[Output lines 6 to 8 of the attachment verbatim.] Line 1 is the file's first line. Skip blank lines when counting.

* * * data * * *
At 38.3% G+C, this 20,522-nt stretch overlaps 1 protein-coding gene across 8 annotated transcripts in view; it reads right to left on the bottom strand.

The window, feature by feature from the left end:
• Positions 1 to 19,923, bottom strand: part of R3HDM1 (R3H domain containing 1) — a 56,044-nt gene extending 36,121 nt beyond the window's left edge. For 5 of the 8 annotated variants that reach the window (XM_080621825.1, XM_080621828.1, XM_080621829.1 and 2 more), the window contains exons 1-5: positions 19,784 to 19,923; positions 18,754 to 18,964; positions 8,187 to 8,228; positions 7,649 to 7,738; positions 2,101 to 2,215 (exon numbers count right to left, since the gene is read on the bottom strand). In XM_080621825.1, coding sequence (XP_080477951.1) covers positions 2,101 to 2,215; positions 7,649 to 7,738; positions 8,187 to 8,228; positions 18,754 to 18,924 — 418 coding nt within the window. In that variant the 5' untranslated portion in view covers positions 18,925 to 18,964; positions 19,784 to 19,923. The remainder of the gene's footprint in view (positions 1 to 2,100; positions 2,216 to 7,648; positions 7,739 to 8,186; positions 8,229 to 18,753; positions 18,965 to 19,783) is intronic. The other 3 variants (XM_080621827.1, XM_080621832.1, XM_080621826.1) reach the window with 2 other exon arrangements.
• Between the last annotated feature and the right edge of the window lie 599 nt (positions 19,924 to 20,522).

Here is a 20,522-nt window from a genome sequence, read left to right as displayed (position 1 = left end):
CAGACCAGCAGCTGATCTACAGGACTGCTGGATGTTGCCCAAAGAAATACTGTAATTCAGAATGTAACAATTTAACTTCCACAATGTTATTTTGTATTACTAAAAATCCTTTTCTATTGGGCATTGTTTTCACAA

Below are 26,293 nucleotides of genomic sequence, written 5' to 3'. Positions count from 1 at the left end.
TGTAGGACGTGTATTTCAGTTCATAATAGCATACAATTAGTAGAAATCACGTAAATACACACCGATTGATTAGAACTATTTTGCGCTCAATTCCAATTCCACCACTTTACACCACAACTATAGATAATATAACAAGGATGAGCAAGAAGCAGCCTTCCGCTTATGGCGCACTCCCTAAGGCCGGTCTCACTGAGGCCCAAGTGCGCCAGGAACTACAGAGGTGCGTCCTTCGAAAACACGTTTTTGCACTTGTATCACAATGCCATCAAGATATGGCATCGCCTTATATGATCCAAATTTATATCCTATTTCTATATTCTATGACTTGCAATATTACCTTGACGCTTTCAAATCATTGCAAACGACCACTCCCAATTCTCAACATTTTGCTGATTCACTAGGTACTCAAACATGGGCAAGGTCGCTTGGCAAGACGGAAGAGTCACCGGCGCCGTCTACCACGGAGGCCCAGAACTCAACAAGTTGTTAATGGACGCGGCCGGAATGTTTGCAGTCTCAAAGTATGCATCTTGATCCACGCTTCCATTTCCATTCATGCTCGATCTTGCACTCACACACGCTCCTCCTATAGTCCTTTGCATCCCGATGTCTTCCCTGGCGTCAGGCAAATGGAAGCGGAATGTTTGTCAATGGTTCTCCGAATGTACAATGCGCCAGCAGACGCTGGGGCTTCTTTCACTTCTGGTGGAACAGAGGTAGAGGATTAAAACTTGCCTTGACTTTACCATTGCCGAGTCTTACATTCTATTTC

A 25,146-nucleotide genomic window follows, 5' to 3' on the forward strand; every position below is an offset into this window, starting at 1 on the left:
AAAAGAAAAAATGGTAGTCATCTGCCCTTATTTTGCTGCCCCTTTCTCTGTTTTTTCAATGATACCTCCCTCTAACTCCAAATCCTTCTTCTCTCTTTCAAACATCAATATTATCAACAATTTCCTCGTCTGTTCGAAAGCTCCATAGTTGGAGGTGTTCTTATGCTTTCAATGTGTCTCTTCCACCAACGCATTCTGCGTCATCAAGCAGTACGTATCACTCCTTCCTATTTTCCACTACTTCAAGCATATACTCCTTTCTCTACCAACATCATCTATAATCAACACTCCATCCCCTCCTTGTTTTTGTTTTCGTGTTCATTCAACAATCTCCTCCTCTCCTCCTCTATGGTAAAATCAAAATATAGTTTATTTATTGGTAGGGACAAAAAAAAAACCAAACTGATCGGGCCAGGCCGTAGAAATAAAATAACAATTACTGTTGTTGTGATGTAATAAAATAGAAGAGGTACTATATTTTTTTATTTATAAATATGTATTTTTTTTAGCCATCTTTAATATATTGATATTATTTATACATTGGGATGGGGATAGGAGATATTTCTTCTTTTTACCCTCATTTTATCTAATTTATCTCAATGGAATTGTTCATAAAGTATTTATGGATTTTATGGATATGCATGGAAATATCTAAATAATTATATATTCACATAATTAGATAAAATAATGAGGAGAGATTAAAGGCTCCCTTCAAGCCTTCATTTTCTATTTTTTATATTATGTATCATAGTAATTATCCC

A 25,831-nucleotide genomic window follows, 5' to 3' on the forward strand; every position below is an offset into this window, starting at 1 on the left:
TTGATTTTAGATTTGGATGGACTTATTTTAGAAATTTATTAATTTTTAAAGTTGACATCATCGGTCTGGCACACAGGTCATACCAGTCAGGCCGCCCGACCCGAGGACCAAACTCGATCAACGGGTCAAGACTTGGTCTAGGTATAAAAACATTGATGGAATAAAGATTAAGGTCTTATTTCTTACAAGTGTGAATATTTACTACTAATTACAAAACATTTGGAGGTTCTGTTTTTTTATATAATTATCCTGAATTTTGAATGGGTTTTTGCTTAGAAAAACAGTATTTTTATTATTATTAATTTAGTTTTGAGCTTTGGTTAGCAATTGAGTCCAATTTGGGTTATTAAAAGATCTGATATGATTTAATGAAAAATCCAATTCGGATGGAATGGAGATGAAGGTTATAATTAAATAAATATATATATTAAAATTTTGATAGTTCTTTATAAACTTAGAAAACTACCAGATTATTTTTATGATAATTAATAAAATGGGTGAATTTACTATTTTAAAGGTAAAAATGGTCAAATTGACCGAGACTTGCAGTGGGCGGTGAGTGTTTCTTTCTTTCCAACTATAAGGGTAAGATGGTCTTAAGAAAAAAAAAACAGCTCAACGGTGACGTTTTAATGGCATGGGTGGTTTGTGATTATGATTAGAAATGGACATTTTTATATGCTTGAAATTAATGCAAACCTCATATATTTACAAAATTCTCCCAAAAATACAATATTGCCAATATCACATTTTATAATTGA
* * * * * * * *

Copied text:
CAGACCAGCAGCTGATCTACAGGACTGCTGGATGTTGCCCAAAGAAATACTGTAATTCAGAATGTAACAATTTAACTTCCACAATGTTATTTTGTATTACTAAAAATCCTTTTCTATTGGGCATTGTTTTCACAA

Below are 26,293 nucleotides of genomic sequence, written 5' to 3'. Positions count from 1 at the left end.
TGTAGGACGTGTATTTCAGTTCATAATAGCATACAATTAGTAGAAATCACGTAAATACACACCGATTGATTAGAACTATTTTGCGCTCAATTCCAATTCCACCACTTTACACCACAACTATAGATAATATAACAAGGATGAGCAAGAAGCAGCCTTCCGCTTATGGCGCACTCCCTAAGGCCGGTCTCACTGAGGCCCAAGTGCGCCAGGAACTACAGAGGTGCGTCCTTCGAAAACACGTTTTTGCACTTGTATCACAATGCCATCAAGATATGGCATCGCCTTATATGATCCAAATTTATATCCTATTTCTATATTCTATGACTTGCAATATTACCTTGACGCTTTCAAATCATTGCAAACGACCACTCCCAATTCTCAACATTTTGCTGATTCACTAGGTACTCAAACATGGGCAAGGTCGCTTGGCAAGACGGAAGAGTCACCGGCGCCGTCTACCACGGAGGCCCAGAACTCAACAAGTTGTTAATGGACGCGGCCGGAATGTTTGCAGTCTCAAAGTATGCATCTTGATCCACGCTTCCATTTCCATTCATGCTCGATCTTGCACTCACACACGCTCCTCCTATAGTCCTTTGCATCCCGATGTCTTCCCTGGCGTCAGGCAAATGGAAGCGGAATGTTTGTCAATGGTTCTCCGAATGTACAATGCGCCAGCAGACGCTGGGGCTTCTTTCACTTCTGGTGGAACAGAGGTAGAGGATTAAAACTTGCCTTGACTTTACCATTGCCGAGTCTTACATTCTATTTC